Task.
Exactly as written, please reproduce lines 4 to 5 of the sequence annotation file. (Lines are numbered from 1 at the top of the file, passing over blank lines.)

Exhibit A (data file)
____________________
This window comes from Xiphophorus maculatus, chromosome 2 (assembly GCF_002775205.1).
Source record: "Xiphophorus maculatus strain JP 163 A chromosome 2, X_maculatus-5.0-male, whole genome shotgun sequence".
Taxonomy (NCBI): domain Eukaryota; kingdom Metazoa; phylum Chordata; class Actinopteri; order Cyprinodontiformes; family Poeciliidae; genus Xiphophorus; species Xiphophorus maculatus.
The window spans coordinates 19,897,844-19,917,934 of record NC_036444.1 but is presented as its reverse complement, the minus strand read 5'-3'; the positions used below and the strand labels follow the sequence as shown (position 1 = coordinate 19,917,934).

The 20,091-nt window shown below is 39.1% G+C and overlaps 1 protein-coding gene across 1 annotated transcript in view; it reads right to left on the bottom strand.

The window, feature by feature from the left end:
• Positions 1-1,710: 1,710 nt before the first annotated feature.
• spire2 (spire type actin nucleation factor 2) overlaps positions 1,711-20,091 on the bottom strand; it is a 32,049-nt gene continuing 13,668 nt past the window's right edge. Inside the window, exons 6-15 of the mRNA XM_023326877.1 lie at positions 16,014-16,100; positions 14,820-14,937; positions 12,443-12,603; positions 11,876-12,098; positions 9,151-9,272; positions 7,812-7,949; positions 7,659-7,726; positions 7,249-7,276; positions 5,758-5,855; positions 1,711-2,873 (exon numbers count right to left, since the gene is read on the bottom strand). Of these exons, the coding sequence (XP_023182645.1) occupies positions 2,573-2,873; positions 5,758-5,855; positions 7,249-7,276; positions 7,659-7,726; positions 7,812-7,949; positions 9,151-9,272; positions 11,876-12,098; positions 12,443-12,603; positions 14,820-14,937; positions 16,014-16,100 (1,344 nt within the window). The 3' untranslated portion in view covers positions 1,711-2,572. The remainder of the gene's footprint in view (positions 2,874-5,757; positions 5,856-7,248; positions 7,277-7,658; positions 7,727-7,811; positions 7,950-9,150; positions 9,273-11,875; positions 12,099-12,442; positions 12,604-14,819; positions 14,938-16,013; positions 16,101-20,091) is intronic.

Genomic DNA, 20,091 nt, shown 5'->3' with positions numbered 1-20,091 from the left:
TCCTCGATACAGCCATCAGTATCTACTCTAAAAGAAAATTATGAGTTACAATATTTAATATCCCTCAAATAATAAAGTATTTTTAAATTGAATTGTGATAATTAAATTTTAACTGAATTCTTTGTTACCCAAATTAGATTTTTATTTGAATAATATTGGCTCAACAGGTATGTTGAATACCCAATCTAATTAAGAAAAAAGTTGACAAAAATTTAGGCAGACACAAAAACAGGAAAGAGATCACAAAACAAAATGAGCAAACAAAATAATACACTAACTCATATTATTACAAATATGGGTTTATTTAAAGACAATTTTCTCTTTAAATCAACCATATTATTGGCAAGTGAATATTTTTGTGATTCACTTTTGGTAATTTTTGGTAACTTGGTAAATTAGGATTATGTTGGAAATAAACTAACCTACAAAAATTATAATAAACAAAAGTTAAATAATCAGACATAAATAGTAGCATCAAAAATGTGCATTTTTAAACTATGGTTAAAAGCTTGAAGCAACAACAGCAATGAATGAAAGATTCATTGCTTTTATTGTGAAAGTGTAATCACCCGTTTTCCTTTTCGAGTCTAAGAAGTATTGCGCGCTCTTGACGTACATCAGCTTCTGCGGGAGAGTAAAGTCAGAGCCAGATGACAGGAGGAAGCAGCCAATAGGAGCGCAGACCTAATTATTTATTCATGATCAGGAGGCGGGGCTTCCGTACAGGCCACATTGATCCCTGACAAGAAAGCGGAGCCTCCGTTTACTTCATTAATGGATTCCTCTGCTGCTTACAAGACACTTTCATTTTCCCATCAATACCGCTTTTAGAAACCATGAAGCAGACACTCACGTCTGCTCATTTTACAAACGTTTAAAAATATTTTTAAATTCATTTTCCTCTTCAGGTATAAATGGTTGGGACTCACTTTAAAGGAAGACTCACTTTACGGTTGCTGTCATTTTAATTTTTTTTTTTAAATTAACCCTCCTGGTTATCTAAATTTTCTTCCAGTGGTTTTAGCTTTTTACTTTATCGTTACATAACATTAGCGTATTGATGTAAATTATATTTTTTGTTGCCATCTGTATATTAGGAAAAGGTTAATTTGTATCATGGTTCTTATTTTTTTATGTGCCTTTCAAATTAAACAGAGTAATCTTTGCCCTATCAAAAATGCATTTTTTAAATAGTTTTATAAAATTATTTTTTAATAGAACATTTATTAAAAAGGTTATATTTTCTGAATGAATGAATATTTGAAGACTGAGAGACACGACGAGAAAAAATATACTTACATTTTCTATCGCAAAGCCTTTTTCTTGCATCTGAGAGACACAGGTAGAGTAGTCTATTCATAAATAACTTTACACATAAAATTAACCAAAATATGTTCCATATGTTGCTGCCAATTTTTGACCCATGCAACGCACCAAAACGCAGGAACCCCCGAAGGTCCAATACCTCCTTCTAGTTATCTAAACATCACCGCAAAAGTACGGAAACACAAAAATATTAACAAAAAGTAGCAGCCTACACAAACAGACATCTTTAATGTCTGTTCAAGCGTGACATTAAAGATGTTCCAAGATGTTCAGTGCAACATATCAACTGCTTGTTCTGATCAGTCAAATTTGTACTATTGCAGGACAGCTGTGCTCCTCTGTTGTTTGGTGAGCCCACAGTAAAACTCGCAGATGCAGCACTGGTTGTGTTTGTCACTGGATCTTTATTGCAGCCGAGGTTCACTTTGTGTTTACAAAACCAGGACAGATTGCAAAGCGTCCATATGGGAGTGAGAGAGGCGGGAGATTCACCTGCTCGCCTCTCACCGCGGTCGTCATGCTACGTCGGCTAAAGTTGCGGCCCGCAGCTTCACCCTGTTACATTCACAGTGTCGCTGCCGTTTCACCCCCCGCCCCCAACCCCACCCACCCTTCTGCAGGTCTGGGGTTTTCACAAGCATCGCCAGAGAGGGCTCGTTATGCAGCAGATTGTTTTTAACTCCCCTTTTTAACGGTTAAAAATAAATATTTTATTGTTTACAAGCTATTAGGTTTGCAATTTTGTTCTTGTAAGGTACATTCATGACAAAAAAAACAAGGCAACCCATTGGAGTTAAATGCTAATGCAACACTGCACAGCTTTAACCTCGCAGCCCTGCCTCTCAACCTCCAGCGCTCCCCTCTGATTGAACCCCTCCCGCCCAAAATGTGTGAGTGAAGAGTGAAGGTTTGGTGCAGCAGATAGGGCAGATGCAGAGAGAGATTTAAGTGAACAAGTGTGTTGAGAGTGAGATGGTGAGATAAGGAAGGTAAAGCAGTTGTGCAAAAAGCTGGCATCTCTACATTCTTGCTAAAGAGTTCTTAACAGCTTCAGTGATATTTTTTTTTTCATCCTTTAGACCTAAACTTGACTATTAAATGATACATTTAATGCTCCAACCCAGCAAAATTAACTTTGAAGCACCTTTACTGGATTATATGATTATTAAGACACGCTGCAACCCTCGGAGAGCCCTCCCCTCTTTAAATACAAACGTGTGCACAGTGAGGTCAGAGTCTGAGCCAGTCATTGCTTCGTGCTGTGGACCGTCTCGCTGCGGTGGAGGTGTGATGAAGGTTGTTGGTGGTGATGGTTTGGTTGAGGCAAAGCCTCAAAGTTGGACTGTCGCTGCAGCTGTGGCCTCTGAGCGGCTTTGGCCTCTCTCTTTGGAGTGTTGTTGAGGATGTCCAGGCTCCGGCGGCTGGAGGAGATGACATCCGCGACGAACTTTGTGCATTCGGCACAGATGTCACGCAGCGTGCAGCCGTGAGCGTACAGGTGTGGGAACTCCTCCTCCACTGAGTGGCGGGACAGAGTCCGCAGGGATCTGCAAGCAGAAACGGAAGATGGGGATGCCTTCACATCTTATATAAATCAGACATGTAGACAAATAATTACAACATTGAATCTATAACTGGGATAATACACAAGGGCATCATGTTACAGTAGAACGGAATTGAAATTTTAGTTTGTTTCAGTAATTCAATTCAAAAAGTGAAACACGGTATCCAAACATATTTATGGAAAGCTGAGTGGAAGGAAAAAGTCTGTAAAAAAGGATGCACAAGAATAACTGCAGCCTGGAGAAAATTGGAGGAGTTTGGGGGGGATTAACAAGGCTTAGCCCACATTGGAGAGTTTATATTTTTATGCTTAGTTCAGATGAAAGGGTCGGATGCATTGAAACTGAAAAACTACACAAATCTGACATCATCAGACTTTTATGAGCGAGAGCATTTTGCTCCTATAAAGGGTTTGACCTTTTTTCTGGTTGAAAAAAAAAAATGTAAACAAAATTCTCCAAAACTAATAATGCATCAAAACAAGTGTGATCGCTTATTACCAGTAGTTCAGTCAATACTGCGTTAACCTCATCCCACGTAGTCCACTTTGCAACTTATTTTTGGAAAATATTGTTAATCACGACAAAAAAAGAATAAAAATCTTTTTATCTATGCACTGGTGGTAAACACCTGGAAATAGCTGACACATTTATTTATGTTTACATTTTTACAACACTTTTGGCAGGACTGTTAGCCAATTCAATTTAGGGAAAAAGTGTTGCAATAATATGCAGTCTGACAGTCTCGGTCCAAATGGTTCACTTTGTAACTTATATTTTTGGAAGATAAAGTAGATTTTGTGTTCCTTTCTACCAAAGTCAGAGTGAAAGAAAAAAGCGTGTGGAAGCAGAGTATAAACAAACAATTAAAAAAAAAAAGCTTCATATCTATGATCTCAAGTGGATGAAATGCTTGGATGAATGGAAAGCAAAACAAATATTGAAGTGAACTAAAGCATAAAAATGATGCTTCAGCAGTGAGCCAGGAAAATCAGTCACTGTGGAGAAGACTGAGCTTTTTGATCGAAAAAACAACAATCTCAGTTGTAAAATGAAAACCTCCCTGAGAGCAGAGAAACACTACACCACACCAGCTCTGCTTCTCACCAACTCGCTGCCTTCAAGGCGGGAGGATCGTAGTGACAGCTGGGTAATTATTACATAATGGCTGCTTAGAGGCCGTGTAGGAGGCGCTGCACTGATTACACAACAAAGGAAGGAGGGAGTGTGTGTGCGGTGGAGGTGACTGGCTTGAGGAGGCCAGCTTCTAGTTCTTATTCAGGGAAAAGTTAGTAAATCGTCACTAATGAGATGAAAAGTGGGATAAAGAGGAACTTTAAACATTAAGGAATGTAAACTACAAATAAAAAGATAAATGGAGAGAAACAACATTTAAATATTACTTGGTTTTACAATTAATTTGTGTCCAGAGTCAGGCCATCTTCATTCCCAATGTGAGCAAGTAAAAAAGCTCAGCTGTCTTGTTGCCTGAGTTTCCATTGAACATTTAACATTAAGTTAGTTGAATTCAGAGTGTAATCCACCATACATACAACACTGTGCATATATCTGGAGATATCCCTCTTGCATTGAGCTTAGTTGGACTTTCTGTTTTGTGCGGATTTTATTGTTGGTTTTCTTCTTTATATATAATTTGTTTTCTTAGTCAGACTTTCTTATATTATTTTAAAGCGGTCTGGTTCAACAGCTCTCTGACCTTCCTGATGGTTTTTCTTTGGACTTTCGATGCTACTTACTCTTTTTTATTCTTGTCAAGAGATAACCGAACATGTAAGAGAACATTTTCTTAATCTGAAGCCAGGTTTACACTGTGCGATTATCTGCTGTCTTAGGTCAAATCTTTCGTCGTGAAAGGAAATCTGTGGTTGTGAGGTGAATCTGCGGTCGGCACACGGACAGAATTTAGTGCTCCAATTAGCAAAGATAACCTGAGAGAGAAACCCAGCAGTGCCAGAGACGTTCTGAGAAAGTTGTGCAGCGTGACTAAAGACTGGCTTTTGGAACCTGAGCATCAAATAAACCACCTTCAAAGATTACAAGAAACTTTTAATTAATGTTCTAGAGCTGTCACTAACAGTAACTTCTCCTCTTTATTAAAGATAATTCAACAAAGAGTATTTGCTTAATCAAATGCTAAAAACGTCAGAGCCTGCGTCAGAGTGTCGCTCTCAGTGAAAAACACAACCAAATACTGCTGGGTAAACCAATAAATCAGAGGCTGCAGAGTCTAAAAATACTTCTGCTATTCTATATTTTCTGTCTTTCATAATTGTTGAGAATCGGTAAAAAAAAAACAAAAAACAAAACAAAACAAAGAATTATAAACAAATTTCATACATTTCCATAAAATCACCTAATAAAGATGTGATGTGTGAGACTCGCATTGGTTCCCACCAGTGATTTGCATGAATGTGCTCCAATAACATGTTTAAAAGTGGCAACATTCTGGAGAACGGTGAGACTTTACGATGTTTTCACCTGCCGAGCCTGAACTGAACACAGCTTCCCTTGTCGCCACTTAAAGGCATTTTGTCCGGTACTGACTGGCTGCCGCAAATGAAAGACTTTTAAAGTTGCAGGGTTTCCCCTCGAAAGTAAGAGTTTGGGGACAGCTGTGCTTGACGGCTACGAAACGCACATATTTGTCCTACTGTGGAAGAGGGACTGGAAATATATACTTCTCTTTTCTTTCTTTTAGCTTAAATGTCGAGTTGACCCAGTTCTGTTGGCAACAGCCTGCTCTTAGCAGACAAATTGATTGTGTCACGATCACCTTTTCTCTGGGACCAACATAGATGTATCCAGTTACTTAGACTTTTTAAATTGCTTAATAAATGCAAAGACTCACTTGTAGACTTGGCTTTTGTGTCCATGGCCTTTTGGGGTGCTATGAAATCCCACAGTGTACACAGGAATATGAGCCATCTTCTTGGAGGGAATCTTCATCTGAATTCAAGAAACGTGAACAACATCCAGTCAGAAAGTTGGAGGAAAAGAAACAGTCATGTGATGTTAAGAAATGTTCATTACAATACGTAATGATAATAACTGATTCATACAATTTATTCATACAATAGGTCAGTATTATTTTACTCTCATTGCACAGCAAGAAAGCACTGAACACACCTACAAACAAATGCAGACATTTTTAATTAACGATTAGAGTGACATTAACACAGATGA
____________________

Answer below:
The window spans coordinates 19,897,844-19,917,934 of record NC_036444.1 but is presented as its reverse complement, the minus strand read 5'-3'; the positions used below and the strand labels follow the sequence as shown (position 1 = coordinate 19,917,934).

The 20,091-nt window shown below is 39.1% G+C and overlaps 1 protein-coding gene across 1 annotated transcript in view; it reads right to left on the bottom strand.